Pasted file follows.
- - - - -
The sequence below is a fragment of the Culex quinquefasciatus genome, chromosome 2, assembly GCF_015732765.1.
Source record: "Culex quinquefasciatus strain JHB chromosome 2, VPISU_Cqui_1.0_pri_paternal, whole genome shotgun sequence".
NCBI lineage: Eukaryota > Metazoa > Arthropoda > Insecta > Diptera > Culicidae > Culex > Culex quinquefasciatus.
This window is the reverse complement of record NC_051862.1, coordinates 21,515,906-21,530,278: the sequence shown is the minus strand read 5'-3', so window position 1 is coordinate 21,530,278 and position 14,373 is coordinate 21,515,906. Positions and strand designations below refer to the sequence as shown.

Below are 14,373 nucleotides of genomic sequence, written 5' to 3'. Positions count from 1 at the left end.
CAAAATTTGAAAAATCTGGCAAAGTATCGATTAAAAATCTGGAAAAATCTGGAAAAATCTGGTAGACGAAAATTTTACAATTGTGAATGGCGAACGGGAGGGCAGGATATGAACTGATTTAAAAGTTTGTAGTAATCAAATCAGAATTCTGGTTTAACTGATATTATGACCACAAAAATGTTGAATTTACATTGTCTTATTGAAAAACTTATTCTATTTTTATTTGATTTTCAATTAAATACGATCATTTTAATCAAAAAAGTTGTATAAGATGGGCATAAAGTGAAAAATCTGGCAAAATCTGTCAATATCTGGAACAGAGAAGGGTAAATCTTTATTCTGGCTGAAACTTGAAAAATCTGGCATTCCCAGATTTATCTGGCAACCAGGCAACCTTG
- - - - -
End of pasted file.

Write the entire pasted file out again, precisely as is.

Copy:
The sequence below is a fragment of the Culex quinquefasciatus genome, chromosome 2, assembly GCF_015732765.1.
Source record: "Culex quinquefasciatus strain JHB chromosome 2, VPISU_Cqui_1.0_pri_paternal, whole genome shotgun sequence".
NCBI lineage: Eukaryota > Metazoa > Arthropoda > Insecta > Diptera > Culicidae > Culex > Culex quinquefasciatus.
This window is the reverse complement of record NC_051862.1, coordinates 21,515,906-21,530,278: the sequence shown is the minus strand read 5'-3', so window position 1 is coordinate 21,530,278 and position 14,373 is coordinate 21,515,906. Positions and strand designations below refer to the sequence as shown.

Below are 14,373 nucleotides of genomic sequence, written 5' to 3'. Positions count from 1 at the left end.
CAAAATTTGAAAAATCTGGCAAAGTATCGATTAAAAATCTGGAAAAATCTGGAAAAATCTGGTAGACGAAAATTTTACAATTGTGAATGGCGAACGGGAGGGCAGGATATGAACTGATTTAAAAGTTTGTAGTAATCAAATCAGAATTCTGGTTTAACTGATATTATGACCACAAAAATGTTGAATTTACATTGTCTTATTGAAAAACTTATTCTATTTTTATTTGATTTTCAATTAAATACGATCATTTTAATCAAAAAAGTTGTATAAGATGGGCATAAAGTGAAAAATCTGGCAAAATCTGTCAATATCTGGAACAGAGAAGGGTAAATCTTTATTCTGGCTGAAACTTGAAAAATCTGGCATTCCCAGATTTATCTGGCAACCAGGCAACCTTG